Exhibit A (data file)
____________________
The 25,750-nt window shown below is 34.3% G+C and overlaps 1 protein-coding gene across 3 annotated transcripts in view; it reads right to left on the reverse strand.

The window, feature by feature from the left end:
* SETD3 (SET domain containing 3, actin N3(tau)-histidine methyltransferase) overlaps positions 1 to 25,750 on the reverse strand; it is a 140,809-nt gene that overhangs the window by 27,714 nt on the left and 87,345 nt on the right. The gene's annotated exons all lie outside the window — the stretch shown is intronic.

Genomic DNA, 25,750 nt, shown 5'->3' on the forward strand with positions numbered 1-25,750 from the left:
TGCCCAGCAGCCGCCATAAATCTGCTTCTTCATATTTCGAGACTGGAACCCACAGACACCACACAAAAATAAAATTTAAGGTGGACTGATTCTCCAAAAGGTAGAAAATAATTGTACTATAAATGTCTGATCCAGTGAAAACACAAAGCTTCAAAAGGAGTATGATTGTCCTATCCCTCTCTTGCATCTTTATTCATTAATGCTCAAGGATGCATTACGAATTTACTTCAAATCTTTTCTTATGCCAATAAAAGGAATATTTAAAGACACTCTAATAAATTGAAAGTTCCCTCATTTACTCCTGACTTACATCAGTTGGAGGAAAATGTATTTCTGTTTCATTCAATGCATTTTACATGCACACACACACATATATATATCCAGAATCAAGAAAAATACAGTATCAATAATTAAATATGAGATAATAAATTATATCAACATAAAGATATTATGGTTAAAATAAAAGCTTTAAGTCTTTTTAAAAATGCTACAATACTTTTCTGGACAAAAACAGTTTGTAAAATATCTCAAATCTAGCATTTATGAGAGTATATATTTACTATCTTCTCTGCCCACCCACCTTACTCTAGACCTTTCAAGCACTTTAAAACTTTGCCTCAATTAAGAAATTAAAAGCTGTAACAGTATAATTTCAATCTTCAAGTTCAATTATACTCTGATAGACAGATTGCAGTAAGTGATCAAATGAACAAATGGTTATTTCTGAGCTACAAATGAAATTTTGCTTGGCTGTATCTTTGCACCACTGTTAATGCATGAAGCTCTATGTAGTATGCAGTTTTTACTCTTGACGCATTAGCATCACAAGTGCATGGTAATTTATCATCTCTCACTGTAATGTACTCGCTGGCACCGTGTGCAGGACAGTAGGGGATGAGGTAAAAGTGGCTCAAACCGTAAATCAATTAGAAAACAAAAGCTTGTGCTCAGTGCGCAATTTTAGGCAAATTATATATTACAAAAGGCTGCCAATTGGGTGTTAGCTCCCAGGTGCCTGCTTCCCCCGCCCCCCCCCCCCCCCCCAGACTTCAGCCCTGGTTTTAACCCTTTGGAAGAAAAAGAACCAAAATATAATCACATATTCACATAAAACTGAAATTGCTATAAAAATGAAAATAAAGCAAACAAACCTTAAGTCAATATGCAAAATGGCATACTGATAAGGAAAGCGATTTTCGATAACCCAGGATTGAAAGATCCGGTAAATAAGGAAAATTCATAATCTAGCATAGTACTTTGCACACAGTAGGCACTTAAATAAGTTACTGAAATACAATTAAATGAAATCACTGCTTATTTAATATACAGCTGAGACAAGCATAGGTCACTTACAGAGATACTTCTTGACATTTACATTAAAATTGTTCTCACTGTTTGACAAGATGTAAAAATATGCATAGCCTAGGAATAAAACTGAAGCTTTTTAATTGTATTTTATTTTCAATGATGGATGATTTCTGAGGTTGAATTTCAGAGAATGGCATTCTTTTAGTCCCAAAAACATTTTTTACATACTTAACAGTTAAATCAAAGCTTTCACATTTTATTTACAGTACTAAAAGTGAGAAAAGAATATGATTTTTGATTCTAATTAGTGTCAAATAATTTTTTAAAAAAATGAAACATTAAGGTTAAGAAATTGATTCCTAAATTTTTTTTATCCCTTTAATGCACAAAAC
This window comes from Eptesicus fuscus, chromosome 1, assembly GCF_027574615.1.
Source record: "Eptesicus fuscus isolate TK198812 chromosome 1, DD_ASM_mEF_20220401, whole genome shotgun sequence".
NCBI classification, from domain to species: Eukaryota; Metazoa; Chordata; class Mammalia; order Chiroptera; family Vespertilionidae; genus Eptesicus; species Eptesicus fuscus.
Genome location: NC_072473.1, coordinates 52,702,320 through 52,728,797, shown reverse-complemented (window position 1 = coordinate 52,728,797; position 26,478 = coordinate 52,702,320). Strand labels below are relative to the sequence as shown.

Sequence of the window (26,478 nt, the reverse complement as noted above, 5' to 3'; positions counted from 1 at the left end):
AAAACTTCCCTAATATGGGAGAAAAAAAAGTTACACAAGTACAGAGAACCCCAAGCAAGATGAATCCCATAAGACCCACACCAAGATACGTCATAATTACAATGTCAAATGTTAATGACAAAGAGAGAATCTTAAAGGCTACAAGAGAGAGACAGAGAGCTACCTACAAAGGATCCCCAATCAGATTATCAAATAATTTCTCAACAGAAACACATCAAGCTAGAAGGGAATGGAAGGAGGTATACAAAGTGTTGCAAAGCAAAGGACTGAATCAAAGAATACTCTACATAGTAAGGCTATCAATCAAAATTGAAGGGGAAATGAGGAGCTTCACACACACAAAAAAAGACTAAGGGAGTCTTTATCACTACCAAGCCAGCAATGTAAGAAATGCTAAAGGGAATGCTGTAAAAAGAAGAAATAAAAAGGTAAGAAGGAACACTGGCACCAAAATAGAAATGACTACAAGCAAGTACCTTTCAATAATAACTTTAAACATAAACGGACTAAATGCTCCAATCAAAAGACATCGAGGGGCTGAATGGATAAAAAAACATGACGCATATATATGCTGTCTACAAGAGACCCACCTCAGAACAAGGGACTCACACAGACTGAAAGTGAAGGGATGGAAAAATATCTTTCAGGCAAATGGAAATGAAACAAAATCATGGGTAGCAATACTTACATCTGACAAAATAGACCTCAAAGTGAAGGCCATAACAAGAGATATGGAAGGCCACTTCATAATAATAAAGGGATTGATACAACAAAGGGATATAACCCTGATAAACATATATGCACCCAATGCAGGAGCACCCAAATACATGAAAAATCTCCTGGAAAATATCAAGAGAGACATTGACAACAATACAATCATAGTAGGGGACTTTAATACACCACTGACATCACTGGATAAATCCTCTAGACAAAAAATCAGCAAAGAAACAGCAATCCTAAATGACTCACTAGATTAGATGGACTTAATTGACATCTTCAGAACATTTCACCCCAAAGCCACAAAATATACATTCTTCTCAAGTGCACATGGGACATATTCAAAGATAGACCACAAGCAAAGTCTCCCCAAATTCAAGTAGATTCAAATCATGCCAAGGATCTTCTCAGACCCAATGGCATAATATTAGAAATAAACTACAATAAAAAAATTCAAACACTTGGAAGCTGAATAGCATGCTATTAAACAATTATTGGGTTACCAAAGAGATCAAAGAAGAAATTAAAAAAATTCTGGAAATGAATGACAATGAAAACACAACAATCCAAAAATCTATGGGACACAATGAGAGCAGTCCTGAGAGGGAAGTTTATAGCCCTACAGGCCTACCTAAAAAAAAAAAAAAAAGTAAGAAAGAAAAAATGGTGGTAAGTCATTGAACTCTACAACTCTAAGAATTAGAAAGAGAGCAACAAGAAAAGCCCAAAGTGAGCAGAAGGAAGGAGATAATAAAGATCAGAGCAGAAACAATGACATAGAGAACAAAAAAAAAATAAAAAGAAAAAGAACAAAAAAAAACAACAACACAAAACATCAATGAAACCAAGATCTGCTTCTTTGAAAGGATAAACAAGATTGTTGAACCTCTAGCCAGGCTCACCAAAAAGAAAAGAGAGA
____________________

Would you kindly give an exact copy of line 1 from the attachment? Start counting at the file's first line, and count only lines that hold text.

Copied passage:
The 25,750-nt window shown below is 34.3% G+C and overlaps 1 protein-coding gene across 3 annotated transcripts in view; it reads right to left on the reverse strand.